If you've listened to/read Peter May's Lewis trilogy you'll know how the author can create a powerful atmosphere as a backdrop to a story. Entry Island starts as a modern crime story set in a sparsely populated French-speaking island but then the narrative switches back and forth to the time of the Highland clearances in the Western Isles. Gradually parallels between the two main characters in Canada and two in the 19thC Scotland emerge underlined by them having the same names, which does slightly confuse at times, though the narrator helps a lot by changing from Canadian to Scottish accents. It's a book that gets better as one gets drawn into the atmosphere of the islands and the lives of the people. Melancholy pervades the book: the modern characters through failed relationships and the earlier generation struggling against the weather, isolation, poverty and injustice. The sections dealing with the cruelties of the Highland Clearances are particularly grim. Though not a happy book it is well worth listening to as it is not just another crime story but a multi-layered novel combining history, geography and vicissitudes of human experience.
"A wonderful way to start a new year"
I am so glad that I listened to this book rather than read it. Peter Forbes is excellent at portraying the characters and evoking the mood of the time. On the frigid Canadian prairie where the wind chills went to -50c this past week, it made for perfect listening. A profoundly moving book that brings to life what horrors must have been endured during the Highland clearances and also as waves of Scots made their forced voyage to Canada.
I LOVED this book - both the story and the fantastic narration. When's the next one coming out?
"I didn't want it to end"
Definitely in my top five listens, it was one of those books which had me wondering about the characters even when I wasn't listening and couldn't wait to get back to it each day.
The Killing which also had me gripped from the start.
Everything, his accents were believable, each character was so easy to identify, one of the best narrations I have listened to. A poor narrator can occasionally spoil an otherwise good listen but Peter Forbes was exceptionally good and I will look forward to his reading again.
Not really no, just a thoroughly enjoyable tale.
I was really surprised to see one very negative comment published, for me anyway this is probably the best book for 2013.
Really enjoyed the past and future intertwining, was done very well good atmosphere and well paced.
Felt like you moved quickly and easily across continents and centuries with intelligent narrative and a beautifully painted picture of each area.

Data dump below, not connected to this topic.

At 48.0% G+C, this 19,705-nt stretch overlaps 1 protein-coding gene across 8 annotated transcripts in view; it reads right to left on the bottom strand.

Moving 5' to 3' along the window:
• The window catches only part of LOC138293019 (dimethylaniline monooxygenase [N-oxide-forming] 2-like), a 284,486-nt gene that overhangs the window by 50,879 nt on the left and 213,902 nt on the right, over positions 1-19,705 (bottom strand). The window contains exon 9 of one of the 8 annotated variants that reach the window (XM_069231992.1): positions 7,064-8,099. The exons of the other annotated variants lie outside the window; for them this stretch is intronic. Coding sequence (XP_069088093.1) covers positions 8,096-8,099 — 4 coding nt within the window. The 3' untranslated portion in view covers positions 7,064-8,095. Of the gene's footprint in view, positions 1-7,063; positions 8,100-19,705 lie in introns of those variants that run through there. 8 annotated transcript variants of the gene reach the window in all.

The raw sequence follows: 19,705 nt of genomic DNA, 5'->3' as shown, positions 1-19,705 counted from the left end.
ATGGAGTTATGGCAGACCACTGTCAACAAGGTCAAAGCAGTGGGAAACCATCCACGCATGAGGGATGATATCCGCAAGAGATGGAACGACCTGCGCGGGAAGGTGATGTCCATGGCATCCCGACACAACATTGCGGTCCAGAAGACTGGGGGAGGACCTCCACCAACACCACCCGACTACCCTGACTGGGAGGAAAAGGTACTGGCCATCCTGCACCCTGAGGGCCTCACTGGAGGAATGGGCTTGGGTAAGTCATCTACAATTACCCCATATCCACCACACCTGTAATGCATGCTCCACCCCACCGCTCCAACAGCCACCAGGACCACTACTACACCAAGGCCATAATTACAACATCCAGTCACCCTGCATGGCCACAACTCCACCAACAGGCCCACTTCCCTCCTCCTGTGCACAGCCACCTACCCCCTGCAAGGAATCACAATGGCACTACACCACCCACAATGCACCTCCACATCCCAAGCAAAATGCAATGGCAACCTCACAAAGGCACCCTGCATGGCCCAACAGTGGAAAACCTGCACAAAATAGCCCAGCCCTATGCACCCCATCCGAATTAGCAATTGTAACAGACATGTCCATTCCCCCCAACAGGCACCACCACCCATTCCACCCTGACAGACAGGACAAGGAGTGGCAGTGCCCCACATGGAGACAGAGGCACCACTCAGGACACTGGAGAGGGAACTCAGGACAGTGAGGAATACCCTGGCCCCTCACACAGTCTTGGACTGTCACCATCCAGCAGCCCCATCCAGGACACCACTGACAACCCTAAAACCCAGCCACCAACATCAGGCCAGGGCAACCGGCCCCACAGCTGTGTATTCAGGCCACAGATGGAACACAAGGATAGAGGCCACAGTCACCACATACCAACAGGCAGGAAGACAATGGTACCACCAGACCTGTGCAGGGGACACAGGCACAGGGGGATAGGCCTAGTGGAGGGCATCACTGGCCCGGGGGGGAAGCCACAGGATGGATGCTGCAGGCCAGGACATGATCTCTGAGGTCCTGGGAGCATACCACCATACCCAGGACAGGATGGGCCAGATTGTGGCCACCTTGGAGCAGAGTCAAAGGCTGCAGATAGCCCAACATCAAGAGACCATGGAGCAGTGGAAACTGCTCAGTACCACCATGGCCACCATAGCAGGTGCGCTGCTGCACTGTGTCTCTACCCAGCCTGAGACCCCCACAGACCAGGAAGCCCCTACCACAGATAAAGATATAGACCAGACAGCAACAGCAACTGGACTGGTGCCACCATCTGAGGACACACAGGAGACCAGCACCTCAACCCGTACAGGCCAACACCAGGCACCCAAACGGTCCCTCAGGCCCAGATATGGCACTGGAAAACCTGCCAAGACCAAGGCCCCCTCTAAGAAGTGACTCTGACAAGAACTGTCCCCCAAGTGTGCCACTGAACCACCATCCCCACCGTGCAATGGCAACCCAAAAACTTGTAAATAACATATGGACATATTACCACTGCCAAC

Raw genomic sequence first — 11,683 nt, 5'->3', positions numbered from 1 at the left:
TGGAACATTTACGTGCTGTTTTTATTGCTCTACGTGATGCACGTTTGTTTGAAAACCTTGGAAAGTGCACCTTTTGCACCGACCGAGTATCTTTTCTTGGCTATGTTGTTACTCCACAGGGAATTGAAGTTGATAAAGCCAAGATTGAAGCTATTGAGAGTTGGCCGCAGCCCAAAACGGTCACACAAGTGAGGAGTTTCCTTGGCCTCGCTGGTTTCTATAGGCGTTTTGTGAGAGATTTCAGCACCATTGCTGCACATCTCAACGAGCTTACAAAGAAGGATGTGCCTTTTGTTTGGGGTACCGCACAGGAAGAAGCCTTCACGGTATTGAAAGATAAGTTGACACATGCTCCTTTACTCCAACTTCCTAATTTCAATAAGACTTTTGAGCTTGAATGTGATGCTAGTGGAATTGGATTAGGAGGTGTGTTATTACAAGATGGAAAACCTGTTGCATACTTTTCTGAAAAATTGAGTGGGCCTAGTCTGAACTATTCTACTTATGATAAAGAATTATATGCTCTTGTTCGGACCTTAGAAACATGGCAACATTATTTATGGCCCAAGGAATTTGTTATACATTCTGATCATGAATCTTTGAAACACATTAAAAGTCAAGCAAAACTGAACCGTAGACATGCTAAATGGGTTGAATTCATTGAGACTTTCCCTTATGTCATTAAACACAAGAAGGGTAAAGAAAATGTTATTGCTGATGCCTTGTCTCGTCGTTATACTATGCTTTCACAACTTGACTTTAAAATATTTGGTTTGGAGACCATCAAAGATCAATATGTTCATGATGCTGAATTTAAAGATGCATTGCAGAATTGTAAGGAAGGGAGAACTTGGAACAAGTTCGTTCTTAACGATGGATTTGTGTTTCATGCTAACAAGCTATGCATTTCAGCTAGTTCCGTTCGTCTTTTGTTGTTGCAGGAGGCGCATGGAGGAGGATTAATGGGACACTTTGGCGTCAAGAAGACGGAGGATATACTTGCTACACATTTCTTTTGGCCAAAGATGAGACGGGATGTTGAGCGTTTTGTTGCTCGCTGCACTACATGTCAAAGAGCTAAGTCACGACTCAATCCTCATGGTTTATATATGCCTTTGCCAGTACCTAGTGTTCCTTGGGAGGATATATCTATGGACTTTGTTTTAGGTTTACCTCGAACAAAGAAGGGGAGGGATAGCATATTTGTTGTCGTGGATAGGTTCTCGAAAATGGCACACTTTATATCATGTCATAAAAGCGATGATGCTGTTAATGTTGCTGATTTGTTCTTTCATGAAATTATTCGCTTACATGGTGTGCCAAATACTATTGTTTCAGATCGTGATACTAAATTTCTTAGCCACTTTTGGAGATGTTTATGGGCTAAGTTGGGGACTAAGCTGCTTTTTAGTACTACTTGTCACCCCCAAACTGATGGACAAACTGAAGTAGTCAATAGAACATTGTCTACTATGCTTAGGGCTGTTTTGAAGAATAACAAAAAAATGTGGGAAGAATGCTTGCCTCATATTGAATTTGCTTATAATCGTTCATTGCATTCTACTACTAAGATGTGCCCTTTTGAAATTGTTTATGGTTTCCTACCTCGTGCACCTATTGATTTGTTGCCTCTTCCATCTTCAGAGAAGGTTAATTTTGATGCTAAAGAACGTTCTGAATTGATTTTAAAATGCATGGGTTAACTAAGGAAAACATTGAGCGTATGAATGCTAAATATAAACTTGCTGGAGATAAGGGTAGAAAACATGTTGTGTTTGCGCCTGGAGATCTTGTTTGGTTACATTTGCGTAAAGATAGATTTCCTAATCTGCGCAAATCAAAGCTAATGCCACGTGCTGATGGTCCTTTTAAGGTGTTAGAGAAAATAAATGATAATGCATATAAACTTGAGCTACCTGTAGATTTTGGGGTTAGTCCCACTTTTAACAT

Yes listened to it very quickly, disappointed it was over.
Having read the most excellent Blackhouse, The Lewis Man and the Chess Men trilogy I thought I would give this a go as it's by the same author. He did not disappoint I loved this. I could listen to this narrator forever his accents are phenomenal.
The story is based on the terrible injustice suffered by the people in the north of Scotland after the Highland Clearances their voyages by sea to settle far from home in Canada and what happened thereafter.
You can't go wrong with this author - could you just hurry up and write some more as I have to keep re reading these books!
"A GOOD READ"
I can't stand these "Question" style reviews. This is NOT a reading group.
After reading the Lewis trilogy, I acquired all of Peter May's books, and have almost read them all. This book is just as well written as the others, and the plot is OK. But for some reason, it lacked the intensity of the others. Still worth reading though. Narrator was excellent.
"One Hebrides tale too many"
The Lewis Trilogy were a worthwhile read. Perhaps by trying the formula, with clumsy, patched on variations, it was bound to fail. Jarring asides into "clinical explanations of insomnia," "how to deal with the aftermath of a divorce," "expounding my research into my lineage," all served to destoy any flow to the narrative. Had the author confined to his usual adept renditions of landscape and characterisation the reader might have been distracted and irritated less.
The loss of perspective and therefore distance by an author betrays his destructive biases. Too often the reader of this novel is made to witness a sniffling, grumpy old man instead of joining the narrative in exploring a good story.
Whereas his very quiet, almost bland interpretations of the accents and emotions of charcters and descriptive passages in previous readings, in this example an already tedious text became even more dull and barren.
Cut all the non innovative personal asides on divorce..show the betrayal, yes, but let an intelligent reader work with the material. The same for the endless insomnia details. Far too much expository material regarding the past is repeated over and over in almost exactly the same words.
"TOO MANY COINCIDENCES, TOO PREDICTABLE!"
Weak and predictable.
He is an excellent narrator of Peter May's Hebridean stories.
There were just too many coincidences to make it believable. I don't think it is Peter May's finest hour. I found his language to be less evocative than in the Lewis Trilogy and, at times, cloying. A lot of people obviously enjoyed it more than I did. I finished it out of loyalty but cannot say that I enjoyed it.
However, it is good that he has enlightened the world as to some of the atrocities that took place during the Highland Clearances